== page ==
Photoshop Elements 13
Adobe’s cut-down image editor
Adobe’s cut-down image editor has always offered a heck of a lot of Photoshop for a fraction of the price of the full version. 13 improves on 12 in just a few ways, the largest visible change (apart from the newly-added Retina support) being that upon opening the Editor, an eLive option has appeared alongside Quick, Guided and Expert modes (and, in the Effects menus, the headings have bafflingly swapped positions). This section offers a collection of news articles and guides.
Other additions are refinements of existing tools, such as Group Shot, which takes the best expressions from a series of photos to make the perfect, all-smiling group. There’s a similar tool to move objects from one image to another, and a new ability to create Facebook cover images (a mere three years after they were introduced).
Elements comes in two parts: the Organizer and the Editor. The Organizer is used for importing photos and keeping them tidy on your Mac.
It improves on the software that comes bundled with many digital cameras by not only allowing you to split your imports into discrete Events – and Smart Events will try to do this automatically – but also to tag images with faces and by location. The latter sees you either placing your photos manually on a map, or using embedded GPS data.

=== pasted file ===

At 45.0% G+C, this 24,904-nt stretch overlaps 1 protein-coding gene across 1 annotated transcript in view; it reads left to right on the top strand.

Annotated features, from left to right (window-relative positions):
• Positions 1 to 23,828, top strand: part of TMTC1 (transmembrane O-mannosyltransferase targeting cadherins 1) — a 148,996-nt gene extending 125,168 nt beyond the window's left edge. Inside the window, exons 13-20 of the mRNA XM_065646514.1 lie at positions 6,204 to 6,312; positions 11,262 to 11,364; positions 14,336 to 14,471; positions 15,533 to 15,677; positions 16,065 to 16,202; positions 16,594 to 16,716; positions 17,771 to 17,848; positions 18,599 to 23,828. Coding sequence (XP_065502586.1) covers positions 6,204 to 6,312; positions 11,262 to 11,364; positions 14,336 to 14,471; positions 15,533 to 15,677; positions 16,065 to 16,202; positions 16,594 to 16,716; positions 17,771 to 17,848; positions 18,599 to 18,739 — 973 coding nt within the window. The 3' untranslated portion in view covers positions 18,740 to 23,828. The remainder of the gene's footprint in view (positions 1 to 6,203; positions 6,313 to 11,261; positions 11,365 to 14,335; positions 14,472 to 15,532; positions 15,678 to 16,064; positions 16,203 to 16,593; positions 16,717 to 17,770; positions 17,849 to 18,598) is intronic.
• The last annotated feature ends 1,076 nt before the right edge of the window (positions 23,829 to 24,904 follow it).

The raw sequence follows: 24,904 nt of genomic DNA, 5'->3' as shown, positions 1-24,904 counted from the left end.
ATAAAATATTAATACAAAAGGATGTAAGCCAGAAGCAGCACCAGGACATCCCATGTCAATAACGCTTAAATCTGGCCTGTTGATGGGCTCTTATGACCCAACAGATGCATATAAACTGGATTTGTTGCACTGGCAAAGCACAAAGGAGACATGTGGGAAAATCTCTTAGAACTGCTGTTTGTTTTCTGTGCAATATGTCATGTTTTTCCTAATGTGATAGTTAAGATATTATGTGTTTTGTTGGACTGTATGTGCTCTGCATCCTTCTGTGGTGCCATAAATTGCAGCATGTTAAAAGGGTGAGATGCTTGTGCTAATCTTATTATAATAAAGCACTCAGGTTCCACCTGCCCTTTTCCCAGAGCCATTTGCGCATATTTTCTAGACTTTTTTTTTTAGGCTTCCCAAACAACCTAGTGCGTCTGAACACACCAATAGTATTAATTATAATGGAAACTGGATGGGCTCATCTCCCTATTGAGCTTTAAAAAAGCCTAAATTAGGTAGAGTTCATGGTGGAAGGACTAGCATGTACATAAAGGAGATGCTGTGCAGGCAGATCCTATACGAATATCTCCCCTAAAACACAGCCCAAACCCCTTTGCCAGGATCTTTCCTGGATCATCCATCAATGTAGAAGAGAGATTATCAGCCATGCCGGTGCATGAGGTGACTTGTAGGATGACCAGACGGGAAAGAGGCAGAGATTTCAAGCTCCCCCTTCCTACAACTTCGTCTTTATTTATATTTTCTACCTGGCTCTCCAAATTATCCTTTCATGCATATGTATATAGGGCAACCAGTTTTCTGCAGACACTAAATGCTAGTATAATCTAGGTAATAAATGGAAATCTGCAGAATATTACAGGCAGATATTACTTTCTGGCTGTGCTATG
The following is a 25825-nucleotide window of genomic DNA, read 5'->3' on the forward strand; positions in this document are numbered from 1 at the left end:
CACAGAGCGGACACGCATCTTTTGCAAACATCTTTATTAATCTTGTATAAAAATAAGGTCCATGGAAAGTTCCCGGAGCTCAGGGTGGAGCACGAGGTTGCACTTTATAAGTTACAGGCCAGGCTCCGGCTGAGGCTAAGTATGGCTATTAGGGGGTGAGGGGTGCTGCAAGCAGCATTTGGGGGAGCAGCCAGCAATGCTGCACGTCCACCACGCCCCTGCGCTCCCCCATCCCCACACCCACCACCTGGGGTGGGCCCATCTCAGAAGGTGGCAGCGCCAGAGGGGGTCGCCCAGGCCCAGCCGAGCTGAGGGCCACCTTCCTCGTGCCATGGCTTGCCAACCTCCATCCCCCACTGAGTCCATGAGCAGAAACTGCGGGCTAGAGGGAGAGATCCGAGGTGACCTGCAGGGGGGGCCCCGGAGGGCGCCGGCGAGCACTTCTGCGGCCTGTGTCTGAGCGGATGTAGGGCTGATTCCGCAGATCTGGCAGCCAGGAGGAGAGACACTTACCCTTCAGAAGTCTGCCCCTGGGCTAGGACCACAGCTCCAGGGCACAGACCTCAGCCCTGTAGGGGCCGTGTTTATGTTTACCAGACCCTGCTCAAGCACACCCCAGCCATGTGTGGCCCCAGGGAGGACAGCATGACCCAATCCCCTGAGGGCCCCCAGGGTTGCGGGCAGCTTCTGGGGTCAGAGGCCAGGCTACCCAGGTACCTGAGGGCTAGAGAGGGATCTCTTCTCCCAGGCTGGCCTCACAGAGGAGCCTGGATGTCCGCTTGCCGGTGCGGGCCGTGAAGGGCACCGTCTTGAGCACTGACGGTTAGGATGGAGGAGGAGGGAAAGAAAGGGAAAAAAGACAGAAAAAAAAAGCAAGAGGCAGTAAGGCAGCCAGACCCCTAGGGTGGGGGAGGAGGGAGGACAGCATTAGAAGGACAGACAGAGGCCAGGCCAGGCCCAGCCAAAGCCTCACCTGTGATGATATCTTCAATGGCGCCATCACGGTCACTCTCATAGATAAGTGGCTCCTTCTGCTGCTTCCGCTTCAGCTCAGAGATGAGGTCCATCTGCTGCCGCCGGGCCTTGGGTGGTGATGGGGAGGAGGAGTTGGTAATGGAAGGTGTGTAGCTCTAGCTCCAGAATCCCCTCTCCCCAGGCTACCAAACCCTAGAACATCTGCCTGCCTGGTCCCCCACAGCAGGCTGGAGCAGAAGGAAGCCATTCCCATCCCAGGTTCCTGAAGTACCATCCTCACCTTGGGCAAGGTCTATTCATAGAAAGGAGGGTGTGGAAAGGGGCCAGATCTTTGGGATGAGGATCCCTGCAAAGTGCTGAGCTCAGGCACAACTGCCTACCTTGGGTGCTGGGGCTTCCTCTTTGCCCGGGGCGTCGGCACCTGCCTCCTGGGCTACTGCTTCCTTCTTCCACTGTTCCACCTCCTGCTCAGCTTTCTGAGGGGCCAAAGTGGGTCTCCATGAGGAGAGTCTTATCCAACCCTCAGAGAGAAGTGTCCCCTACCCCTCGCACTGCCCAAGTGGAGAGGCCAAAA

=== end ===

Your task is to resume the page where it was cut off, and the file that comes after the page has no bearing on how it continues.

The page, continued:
The Editor is the heart of this program, though. The app comes with a slimline version of Adobe’s Camera Raw plugin, allowing you to open and adjust raw files from DSLRs and high-end compacts. It’s happy with JPEGs too, dealing with Levels adjustments, clever layer effects and the removal of, say, unwanted photobombers – the Selection Brush has a new refinement option to help with this task, and the Crop tool will now analyse your images to provide composition suggestions.
Elements is a streamlined and powerful program, but it’s also the
You can split your imports into discrete Events, but also to tag images with faces and by (embedded GPS) location data
ideal release to start with, thanks to its beginner-friendly features. Owners of recent versions will only find an upgrade worthwhile if there’s an indispensable new feature, or if a shiny new DSLR isn’t supported by an outdated Camera Raw plugin. Take note: there’s only £35 difference between the RRP of Elements 13 and a year’s subscription to Creative Cloud’s photography plan, which nets you full copies of Photoshop CC and Lightroom 5, a vastly more powerful raw image processor.
Elements’ filters and basic image tweaks are replicated in other apps, but it’s the way that Guided mode teaches you how to use its more advanced features that make this essential software for any enthusiast of photography. Ian Evenden
Great for those looking to go beyond basic photo editing, but not much new for existing owners.
We’ve used the new Photomerge Compose tool to move the open eyes from one bird over the closed eyes of the other.
Guided Mode is great for beginners. It shows you how to create fantastic photo effects.